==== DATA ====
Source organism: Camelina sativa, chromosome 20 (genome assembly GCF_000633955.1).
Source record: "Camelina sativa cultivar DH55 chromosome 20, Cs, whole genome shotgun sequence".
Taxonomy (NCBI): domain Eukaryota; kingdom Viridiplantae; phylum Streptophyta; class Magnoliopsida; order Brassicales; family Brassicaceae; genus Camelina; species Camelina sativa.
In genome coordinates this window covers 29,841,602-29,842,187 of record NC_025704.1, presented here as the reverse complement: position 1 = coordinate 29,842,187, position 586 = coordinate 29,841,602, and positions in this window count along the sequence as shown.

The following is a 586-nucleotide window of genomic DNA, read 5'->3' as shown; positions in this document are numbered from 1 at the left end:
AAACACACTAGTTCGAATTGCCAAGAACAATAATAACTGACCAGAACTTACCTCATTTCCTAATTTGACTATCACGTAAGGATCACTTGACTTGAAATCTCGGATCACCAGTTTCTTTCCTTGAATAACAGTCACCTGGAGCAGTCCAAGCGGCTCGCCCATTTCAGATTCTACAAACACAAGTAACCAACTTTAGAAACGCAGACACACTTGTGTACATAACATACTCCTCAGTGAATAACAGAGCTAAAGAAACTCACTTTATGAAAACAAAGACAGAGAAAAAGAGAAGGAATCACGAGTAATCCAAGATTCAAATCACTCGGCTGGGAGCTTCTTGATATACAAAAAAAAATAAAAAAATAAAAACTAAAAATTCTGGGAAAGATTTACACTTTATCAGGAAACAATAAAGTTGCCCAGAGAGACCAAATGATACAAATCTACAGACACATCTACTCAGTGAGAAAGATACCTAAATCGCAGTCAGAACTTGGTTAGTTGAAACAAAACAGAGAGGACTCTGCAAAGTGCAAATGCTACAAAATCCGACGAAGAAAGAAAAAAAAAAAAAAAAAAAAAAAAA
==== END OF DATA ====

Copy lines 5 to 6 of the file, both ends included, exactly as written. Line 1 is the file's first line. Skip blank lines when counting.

The following is a 586-nucleotide window of genomic DNA, read 5'->3' as shown; positions in this document are numbered from 1 at the left end:
AAACACACTAGTTCGAATTGCCAAGAACAATAATAACTGACCAGAACTTACCTCATTTCCTAATTTGACTATCACGTAAGGATCACTTGACTTGAAATCTCGGATCACCAGTTTCTTTCCTTGAATAACAGTCACCTGGAGCAGTCCAAGCGGCTCGCCCATTTCAGATTCTACAAACACAAGTAACCAACTTTAGAAACGCAGACACACTTGTGTACATAACATACTCCTCAGTGAATAACAGAGCTAAAGAAACTCACTTTATGAAAACAAAGACAGAGAAAAAGAGAAGGAATCACGAGTAATCCAAGATTCAAATCACTCGGCTGGGAGCTTCTTGATATACAAAAAAAAATAAAAAAATAAAAACTAAAAATTCTGGGAAAGATTTACACTTTATCAGGAAACAATAAAGTTGCCCAGAGAGACCAAATGATACAAATCTACAGACACATCTACTCAGTGAGAAAGATACCTAAATCGCAGTCAGAACTTGGTTAGTTGAAACAAAACAGAGAGGACTCTGCAAAGTGCAAATGCTACAAAATCCGACGAAGAAAGAAAAAAAAAAAAAAAAAAAAAAAAA